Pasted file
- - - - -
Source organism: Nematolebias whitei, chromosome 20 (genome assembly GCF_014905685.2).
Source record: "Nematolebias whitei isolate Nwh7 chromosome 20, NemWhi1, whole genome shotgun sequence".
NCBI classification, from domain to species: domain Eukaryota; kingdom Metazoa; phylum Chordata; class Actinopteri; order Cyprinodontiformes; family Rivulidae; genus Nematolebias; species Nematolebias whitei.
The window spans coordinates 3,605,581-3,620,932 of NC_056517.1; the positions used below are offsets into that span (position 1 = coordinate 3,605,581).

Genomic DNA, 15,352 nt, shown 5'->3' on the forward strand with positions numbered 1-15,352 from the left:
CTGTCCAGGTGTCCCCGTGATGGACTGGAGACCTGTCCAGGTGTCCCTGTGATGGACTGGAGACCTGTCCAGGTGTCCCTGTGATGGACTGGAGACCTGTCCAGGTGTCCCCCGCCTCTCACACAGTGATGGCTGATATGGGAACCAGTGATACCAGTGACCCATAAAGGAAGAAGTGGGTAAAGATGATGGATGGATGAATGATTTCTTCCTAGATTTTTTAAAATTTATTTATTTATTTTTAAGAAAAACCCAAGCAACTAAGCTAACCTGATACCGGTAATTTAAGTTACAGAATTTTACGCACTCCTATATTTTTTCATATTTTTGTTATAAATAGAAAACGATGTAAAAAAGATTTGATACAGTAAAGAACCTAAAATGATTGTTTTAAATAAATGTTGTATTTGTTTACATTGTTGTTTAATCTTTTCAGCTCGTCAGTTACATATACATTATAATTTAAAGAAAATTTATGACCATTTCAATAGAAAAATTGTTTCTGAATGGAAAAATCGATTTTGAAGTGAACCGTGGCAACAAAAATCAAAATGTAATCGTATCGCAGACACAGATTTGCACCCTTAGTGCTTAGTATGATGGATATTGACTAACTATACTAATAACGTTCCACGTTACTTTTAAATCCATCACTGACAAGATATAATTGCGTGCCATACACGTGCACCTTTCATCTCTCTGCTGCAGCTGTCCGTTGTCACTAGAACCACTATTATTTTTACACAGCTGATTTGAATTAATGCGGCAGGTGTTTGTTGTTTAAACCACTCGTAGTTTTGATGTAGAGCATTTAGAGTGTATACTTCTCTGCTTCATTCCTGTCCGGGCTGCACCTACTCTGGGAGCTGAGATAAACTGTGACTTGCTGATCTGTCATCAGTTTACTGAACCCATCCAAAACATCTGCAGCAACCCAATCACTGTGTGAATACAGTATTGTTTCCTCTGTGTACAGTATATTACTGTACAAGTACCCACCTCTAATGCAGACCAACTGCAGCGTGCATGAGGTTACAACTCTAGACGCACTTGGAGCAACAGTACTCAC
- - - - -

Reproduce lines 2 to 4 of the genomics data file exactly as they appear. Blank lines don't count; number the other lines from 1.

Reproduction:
Source record: "Nematolebias whitei isolate Nwh7 chromosome 20, NemWhi1, whole genome shotgun sequence".
NCBI classification, from domain to species: domain Eukaryota; kingdom Metazoa; phylum Chordata; class Actinopteri; order Cyprinodontiformes; family Rivulidae; genus Nematolebias; species Nematolebias whitei.
The window spans coordinates 3,605,581-3,620,932 of NC_056517.1; the positions used below are offsets into that span (position 1 = coordinate 3,605,581).